Klamath Falls, Ore. – The City of Klamath Falls is exploring a long term renovation for an industrial section of town, through the ‘Spring Street Urban Renewal Plan’.
When the railroad came to town, Spring Street was a hub of industrial activity.
But now, much of the area has fallen into disrepair.
Joe Wall serves as an assistant to the City Manager. He said, “The idea is what can we as a city do economic development wise to spur the redevelopment of the area.”
Roads in the area are in poor shape. Wall added that so is much of the infrastructure. “Looking at water, sewer, utilities, looking at private developer assistance – how to bridge the gap on some of those projects. And then a big thing that we find in a lot of these older buildings, they have to come up to code.”
Spring Street isn’t the only road being primed for renovation, as the urban renewal effort would extend well beyond Spring Street, covering more than 160 acres.
The investment isn’t cheap, as the $16,000,000 cost would be spread out over 30 years.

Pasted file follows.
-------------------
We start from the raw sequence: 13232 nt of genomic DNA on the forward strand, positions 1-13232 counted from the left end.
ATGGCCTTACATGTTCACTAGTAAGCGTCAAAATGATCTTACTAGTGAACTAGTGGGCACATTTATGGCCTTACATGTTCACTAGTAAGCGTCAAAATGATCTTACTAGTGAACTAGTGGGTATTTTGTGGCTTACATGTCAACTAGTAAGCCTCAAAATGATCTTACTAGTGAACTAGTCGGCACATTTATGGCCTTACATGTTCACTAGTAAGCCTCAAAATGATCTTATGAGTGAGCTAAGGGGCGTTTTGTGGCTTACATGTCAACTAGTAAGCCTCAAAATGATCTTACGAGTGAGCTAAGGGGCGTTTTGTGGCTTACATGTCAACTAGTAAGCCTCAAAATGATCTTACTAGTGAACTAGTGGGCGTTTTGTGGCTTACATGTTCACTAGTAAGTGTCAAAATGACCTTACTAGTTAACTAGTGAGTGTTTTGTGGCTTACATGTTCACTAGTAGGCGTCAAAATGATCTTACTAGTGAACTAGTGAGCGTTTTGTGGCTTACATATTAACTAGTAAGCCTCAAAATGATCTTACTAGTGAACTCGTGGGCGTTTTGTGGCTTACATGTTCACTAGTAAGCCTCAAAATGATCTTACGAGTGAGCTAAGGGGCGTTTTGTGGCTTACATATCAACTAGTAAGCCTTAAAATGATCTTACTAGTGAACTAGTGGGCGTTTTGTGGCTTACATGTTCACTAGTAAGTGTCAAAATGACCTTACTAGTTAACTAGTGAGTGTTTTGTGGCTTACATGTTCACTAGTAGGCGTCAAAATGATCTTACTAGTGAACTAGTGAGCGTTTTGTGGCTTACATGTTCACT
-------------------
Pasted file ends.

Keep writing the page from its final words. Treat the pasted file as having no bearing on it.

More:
“What it does is establishes a frozen base of assessed values in the area,” Wall explained. “And then any growth in that value over the next 30 years goes to fund urban renewal projects.”
Backers hope the effort will help to spark new life into what was once a thriving section of town.
Klamath Falls City Manager Nathan Cherpeski is scheduled to brief the Klamath County Commissioners on the plan Wednesday morning.
KOTI-TV NBC2 reporter Lyle Ahrens moved from Nebraska to Klamath Falls in the late 1970’s. He instantly fell in love with the mountains, the trees and the rivers, and never once regretted the move.Lyle’s job history is quite colorful.
He’s managed a pizza parlor; he’s been a bartender, and a “kiwifruit grader” at an organic orchard in New Zealand. A Klamath Falls radio station hired Lyle in the mid 90’s as a news writer and commercial producer. In 2004, Lyle joined the KOTI/KOBI news operation.Lyle notes with pride that he has a big responsibility presenting the Klamath Basin to a wide and varied audience.
“The on-going water crisis has underscored the fact that the people and the issues in the Klamath Basin are every bit as diverse as the terrain. Winning and keeping the trust of the viewers, as well as the newsmakers, is something I strive for with each story”.
When he’s not busy reporting the news, Lyle enjoys astronomy, playing guitar, fixing old radios and listening to anything by Sheryl Crow.